The Autozam AZ-1 was like a baby Honda NSX for those who couldn’t afford the Honda supercar.
3. Mazda Cosmo L10A/L10B
This is the car that started it all for Mazda when it comes to rotaries. After an extensive prototype testing period, production of the rear-wheel-drive coupe began in 1967. Initially, the car was powered by 1.0-liter two-rotor engine making 110 hp.
When the Series II version of the Cosmo came along, power increased to 128 hp. That may not sound like a lot, but the Cosmo Sport only weighed around 2,000 lbs. Like most Japanese sports cars of the time, the Cosmo featured a slippery shape, complete with aerodynamic headlights.
2. Mazda MX-5 Miata
What hasn’t been said about the MX-5 Miata? Around since the 1990 model year, the MX-5 has become the best-selling roadster of all time and just entered its 26th year of production. Spanning four generations, the MX-5 Miata has always been about open-air motoring that maximizes fun.
The formula has remained simple. A peppy four-cylinder engine sending power to the rear wheels in a lightweight, lightly sprung roadster body.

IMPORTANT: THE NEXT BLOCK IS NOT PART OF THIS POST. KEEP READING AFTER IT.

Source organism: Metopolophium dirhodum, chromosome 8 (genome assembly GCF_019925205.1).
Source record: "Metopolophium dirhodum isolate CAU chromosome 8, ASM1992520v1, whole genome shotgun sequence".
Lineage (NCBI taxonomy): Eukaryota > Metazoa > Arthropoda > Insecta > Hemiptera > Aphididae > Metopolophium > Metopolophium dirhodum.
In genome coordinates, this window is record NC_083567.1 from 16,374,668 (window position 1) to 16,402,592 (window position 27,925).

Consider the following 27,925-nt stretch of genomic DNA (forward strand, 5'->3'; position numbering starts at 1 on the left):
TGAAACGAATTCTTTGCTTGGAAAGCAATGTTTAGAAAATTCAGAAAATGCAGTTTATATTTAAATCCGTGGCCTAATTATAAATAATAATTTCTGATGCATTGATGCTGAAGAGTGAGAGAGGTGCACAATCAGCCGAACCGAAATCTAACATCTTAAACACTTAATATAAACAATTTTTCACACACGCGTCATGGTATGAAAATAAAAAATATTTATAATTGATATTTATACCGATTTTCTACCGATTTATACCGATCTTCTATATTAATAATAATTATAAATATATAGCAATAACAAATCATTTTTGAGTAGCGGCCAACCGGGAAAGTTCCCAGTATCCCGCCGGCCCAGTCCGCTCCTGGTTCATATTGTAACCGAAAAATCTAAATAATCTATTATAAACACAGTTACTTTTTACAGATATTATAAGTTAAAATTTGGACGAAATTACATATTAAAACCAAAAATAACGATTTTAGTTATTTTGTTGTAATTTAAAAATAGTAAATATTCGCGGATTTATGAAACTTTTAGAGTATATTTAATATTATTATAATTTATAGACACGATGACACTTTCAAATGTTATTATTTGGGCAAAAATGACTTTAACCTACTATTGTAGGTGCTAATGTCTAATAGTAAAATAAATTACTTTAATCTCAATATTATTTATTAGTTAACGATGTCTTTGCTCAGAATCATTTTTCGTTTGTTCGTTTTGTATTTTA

With countless special editions over the years, it’s hard to pick a favorite model. But the Mazdaspeed MX-5, the only factory-equipped turbocharged model, holds a special place in many fans’ hearts. The MX-5 has achieved iconic status the world over. The fact this car is only listed in the No. 2 position on the list will probably cause a lot of outcry.
1. Mazda RX-7
To be listed above the MX-5 Miata, a car needs to be truly special. The RX-7 was such a car. Introduced in 1978, the RX-7 enjoyed a 25-year production run, which is impressive enough for a sports car. But, the RX-7 spent all of those years equipped with an engine that defied conventional wisdom and the mainstream.
Using various renditions of the brand’s rotary engine in either naturally aspirated or turbocharged form, the RX-7 didn’t just survive as a sports car, it thrived. With a weight and balance advantage over many similarly powered competitors, the RX-7 was an amazing handling machine that could out run many more expensive machines on the racetrack.
Such is the legacy of the RX-7 that still to this day do rumors continue to pop up that Mazda will revive the nameplate sometime in the future.